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New York-based Spruce Point Capital Management released a damning report in September 2021 that unsettled Lightspeed Commerce investors and caused the stock’s downward spiral. The U.S. forensic fundamentally-oriented investment manager that focuses on short selling, raised issues against another top-tier Canadian technology stock.
This time, the short-seller’s target was Nuvei (TSX:NVEI)(NASDAQ:NVEI). The fintech stock is down 9.38% year to date and has fallen by 38.66% in the last 10 trading sessions. On December 17, 2021, it recovered and advanced 10.8% to $70.64. Still, the current share price is 59.6% lower than its peak of $175.04 on September 16, 2021.
The beef against Nuvei
Spruce Point’s report contains serious allegations against the Montreal-based payment technology solutions provider and its chairman, CEO, and founder, Philip Fayer. Apart from not completing an undergraduate degree, the short-seller firm said Fayer didn’t disclose that he previously ran PaySystems, a company that collapsed and left many merchants without funds.
The same report states it found evidence that the company experienced practically no growth between 2010 and 2018. Nuvei went public in September 2020 and raised around $805 billion, TSX’s largest tech IPO ever at that time. The opening price of $46.15 rose 119.8% to $101.46 on June 30, 2021.
In early October 2020, Nuvei started trading on the Nasdaq. As expected, the price soared 160.8% in 10 months. In Q3 2021, Philip Fayer said, “The third quarter also marked our one-year anniversary as a public company trading on the TSX, which was followed by our successful IPO in the United States.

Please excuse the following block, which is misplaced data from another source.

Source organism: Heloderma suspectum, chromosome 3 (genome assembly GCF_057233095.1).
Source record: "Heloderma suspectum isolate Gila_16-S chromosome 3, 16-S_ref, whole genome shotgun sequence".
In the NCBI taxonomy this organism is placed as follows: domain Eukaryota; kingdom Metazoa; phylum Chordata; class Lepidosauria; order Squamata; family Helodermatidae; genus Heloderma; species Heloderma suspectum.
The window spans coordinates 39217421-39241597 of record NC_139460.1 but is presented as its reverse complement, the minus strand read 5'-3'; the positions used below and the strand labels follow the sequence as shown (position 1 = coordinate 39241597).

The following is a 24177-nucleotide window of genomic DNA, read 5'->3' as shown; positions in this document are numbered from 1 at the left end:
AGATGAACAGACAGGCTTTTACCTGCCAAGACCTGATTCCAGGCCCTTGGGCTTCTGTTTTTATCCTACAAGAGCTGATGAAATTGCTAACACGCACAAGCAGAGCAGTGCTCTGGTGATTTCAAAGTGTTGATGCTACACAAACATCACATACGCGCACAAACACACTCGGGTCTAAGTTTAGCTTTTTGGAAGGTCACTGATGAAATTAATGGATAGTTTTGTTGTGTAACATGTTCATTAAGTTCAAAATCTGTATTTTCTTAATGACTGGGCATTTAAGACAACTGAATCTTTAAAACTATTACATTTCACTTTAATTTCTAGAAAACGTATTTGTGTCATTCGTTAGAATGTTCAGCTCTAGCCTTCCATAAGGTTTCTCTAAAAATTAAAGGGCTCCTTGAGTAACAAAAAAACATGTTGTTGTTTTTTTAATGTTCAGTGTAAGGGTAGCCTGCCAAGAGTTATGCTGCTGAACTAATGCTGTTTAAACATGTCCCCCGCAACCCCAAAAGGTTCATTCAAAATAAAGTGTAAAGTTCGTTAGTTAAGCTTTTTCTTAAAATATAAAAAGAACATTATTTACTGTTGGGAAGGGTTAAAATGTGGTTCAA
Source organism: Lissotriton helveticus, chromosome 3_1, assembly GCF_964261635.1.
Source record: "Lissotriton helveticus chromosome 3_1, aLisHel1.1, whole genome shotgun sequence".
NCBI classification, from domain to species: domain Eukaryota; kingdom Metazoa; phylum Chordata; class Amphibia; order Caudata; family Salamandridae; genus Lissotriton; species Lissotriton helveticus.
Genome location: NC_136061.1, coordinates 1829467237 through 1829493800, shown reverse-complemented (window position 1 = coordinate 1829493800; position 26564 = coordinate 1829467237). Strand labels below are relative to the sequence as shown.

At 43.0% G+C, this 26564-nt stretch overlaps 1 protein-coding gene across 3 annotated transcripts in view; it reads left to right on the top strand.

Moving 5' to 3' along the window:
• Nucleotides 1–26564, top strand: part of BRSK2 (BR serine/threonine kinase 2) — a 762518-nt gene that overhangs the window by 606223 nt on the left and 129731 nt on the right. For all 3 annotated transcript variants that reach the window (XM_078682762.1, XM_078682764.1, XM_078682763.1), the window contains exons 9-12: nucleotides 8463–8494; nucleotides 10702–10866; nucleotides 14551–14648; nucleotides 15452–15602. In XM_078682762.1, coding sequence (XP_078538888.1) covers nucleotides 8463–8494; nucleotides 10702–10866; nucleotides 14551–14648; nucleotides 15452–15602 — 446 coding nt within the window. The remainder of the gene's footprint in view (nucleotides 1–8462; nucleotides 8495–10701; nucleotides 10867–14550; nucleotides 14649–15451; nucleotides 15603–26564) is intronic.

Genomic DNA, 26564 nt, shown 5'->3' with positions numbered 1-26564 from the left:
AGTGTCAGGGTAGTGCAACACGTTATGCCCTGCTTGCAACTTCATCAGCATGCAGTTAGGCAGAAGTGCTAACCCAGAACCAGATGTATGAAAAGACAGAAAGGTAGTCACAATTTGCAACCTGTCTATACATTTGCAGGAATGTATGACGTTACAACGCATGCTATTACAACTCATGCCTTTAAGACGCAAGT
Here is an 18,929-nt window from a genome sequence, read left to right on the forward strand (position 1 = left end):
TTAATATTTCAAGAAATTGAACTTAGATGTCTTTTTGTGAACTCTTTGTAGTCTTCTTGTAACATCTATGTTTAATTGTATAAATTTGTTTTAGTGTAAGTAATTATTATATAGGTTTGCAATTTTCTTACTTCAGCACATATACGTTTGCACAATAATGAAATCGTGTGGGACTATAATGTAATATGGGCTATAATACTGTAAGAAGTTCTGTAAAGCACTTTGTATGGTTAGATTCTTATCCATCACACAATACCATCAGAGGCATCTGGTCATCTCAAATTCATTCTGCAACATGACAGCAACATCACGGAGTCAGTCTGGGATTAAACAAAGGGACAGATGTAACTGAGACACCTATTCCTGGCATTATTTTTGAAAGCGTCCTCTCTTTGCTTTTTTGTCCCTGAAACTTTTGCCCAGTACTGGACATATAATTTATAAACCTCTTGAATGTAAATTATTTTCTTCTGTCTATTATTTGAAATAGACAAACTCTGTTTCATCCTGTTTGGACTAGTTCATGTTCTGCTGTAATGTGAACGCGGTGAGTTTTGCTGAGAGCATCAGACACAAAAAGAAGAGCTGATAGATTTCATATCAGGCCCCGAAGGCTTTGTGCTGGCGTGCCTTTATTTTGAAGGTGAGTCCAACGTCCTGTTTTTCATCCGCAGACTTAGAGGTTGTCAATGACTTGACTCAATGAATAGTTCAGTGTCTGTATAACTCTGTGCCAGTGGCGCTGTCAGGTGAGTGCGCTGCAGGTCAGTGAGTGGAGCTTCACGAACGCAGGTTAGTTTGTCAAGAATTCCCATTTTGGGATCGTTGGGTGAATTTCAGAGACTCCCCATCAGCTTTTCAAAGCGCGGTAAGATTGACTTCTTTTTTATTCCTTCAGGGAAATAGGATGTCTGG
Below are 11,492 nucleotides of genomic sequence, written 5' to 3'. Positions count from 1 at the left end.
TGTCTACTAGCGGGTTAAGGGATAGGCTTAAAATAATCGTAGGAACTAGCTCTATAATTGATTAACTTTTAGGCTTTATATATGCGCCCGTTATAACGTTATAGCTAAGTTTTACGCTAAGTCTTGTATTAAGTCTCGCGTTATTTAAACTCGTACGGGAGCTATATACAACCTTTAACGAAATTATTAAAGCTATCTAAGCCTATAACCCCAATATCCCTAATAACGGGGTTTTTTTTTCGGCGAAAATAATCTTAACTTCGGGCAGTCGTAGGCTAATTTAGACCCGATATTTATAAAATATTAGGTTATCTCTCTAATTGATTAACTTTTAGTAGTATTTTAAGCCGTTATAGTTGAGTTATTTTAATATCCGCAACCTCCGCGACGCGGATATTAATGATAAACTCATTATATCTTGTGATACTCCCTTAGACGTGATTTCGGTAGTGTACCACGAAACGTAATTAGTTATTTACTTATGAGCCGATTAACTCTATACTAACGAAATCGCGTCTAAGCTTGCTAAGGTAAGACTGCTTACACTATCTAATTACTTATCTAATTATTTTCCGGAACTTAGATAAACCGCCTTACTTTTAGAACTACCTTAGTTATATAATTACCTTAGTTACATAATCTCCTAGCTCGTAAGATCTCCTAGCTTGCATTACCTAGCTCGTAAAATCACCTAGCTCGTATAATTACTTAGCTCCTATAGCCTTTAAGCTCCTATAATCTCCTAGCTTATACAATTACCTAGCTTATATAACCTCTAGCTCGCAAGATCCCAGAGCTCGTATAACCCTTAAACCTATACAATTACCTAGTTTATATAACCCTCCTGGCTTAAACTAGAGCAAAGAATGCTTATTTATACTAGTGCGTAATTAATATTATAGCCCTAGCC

In the nine months ended September 30, 2021, the $10.07 billion company reported total volume and revenue increases of 119% and 97% versus the same period in 2020. Its net income hit US$94.7 million compared to the US$126.2 million net loss in the prior-year period.
Nuvei completed the acquisitions of Simplex and Paymentez in Q3 2021. The former expands its capabilities to offer bespoke fraud prevention and risk management tools backed by AI technology. The latter increases the total addressable market and expands presence in Latin America.
Management projects an identical 30%+ annual growth in the medium term in total volume and revenue. It forecasts 50% growth over the long term in adjusted EBITDA margin.
The biography of the founder and non-organic growth aren’t the only issues against Nuvei. Spruce Point cites the highly questionable appointments in key financial and business leadership positions; and three senior executives were involved in fraud or criminal lawsuits.
Moreover, the short-seller firm notes the rapid share price appreciation on the Canadian and American stock exchanges. However, it believes Nuvei doesn’t provide full disclosures to investors. It points to limited or non-disclosures on quarterly merchant additions, breakdown of merchants by large and small enterprise, sales by channel or vertical, sales by credit, debit, or prepaid cards, and sales by geography.
Another serious claim is that Nuvei’s multiple acquisition targets were purchased from controversial figures tied to Ponzi schemes and fraudulent activity. A case in point was Vantage Payments, whose founder was part of litigation in one the world’s largest Ponzi schemes.
Nuvei said the short-seller’s report is intentionally misleading and draws inaccurate conclusions. However, it might be wise to steer clear of this falling stock despite management’s denials.